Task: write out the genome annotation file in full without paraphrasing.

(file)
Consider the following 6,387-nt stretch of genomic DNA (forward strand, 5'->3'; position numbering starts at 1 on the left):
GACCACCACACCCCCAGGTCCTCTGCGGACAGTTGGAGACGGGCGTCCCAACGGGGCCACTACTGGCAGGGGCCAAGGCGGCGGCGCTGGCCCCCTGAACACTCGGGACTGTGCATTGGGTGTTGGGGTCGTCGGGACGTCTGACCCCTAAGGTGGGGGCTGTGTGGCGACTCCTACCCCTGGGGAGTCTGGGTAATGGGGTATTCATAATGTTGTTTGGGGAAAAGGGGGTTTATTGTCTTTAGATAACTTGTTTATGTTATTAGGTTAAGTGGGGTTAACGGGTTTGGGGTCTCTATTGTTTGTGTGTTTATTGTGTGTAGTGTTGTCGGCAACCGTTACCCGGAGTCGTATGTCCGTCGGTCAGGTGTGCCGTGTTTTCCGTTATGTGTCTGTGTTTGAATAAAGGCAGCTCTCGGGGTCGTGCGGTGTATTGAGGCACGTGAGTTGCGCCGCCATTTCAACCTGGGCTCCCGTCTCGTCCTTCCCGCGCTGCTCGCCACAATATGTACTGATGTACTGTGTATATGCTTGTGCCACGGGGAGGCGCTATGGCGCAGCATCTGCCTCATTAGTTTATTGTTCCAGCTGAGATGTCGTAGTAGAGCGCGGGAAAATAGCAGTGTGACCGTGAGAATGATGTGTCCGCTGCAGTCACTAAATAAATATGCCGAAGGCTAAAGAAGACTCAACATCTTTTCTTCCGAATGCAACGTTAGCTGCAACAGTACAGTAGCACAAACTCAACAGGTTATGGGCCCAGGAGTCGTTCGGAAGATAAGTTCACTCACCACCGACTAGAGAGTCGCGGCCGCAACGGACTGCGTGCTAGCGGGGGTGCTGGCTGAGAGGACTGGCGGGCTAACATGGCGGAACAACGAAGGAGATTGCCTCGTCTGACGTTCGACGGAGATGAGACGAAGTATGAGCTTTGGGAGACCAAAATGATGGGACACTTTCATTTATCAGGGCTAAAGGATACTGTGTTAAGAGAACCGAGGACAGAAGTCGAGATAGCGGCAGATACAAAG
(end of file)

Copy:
Consider the following 6,387-nt stretch of genomic DNA (forward strand, 5'->3'; position numbering starts at 1 on the left):
GACCACCACACCCCCAGGTCCTCTGCGGACAGTTGGAGACGGGCGTCCCAACGGGGCCACTACTGGCAGGGGCCAAGGCGGCGGCGCTGGCCCCCTGAACACTCGGGACTGTGCATTGGGTGTTGGGGTCGTCGGGACGTCTGACCCCTAAGGTGGGGGCTGTGTGGCGACTCCTACCCCTGGGGAGTCTGGGTAATGGGGTATTCATAATGTTGTTTGGGGAAAAGGGGGTTTATTGTCTTTAGATAACTTGTTTATGTTATTAGGTTAAGTGGGGTTAACGGGTTTGGGGTCTCTATTGTTTGTGTGTTTATTGTGTGTAGTGTTGTCGGCAACCGTTACCCGGAGTCGTATGTCCGTCGGTCAGGTGTGCCGTGTTTTCCGTTATGTGTCTGTGTTTGAATAAAGGCAGCTCTCGGGGTCGTGCGGTGTATTGAGGCACGTGAGTTGCGCCGCCATTTCAACCTGGGCTCCCGTCTCGTCCTTCCCGCGCTGCTCGCCACAATATGTACTGATGTACTGTGTATATGCTTGTGCCACGGGGAGGCGCTATGGCGCAGCATCTGCCTCATTAGTTTATTGTTCCAGCTGAGATGTCGTAGTAGAGCGCGGGAAAATAGCAGTGTGACCGTGAGAATGATGTGTCCGCTGCAGTCACTAAATAAATATGCCGAAGGCTAAAGAAGACTCAACATCTTTTCTTCCGAATGCAACGTTAGCTGCAACAGTACAGTAGCACAAACTCAACAGGTTATGGGCCCAGGAGTCGTTCGGAAGATAAGTTCACTCACCACCGACTAGAGAGTCGCGGCCGCAACGGACTGCGTGCTAGCGGGGGTGCTGGCTGAGAGGACTGGCGGGCTAACATGGCGGAACAACGAAGGAGATTGCCTCGTCTGACGTTCGACGGAGATGAGACGAAGTATGAGCTTTGGGAGACCAAAATGATGGGACACTTTCATTTATCAGGGCTAAAGGATACTGTGTTAAGAGAACCGAGGACAGAAGTCGAGATAGCGGCAGATACAAAG